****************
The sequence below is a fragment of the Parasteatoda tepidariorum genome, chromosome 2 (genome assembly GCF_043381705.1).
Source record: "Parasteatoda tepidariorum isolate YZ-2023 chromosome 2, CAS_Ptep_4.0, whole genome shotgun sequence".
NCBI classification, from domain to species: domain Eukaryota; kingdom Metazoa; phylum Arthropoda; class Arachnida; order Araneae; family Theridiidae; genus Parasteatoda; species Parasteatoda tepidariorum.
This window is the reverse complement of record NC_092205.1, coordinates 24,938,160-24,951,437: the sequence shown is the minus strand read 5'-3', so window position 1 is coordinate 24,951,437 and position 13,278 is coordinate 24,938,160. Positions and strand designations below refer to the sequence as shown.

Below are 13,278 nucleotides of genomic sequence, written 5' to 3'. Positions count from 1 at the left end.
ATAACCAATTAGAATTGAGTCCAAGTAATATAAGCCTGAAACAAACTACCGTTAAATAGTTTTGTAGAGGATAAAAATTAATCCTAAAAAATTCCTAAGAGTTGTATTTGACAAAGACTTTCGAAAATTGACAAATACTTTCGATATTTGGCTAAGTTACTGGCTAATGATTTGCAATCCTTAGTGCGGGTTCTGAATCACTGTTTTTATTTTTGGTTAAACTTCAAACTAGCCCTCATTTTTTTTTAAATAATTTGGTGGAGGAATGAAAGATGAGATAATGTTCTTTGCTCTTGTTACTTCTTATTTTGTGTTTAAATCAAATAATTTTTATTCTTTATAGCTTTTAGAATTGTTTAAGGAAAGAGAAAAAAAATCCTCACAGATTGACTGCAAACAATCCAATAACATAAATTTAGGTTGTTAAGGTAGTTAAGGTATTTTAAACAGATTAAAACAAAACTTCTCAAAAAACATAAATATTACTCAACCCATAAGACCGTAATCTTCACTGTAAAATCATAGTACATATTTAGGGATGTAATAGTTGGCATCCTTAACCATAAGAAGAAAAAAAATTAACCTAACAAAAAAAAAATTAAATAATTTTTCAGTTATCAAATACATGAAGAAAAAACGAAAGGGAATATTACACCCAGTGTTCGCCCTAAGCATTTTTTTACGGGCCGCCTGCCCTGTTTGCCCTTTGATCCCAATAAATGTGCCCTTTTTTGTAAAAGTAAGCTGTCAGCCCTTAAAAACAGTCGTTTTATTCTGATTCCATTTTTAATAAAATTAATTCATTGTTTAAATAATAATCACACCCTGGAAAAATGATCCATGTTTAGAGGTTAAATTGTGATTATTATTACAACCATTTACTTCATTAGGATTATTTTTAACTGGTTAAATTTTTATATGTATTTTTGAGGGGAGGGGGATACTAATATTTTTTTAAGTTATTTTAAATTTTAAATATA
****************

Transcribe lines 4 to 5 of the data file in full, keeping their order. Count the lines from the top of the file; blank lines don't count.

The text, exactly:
This window is the reverse complement of record NC_092205.1, coordinates 24,938,160-24,951,437: the sequence shown is the minus strand read 5'-3', so window position 1 is coordinate 24,951,437 and position 13,278 is coordinate 24,938,160. Positions and strand designations below refer to the sequence as shown.

Below are 13,278 nucleotides of genomic sequence, written 5' to 3'. Positions count from 1 at the left end.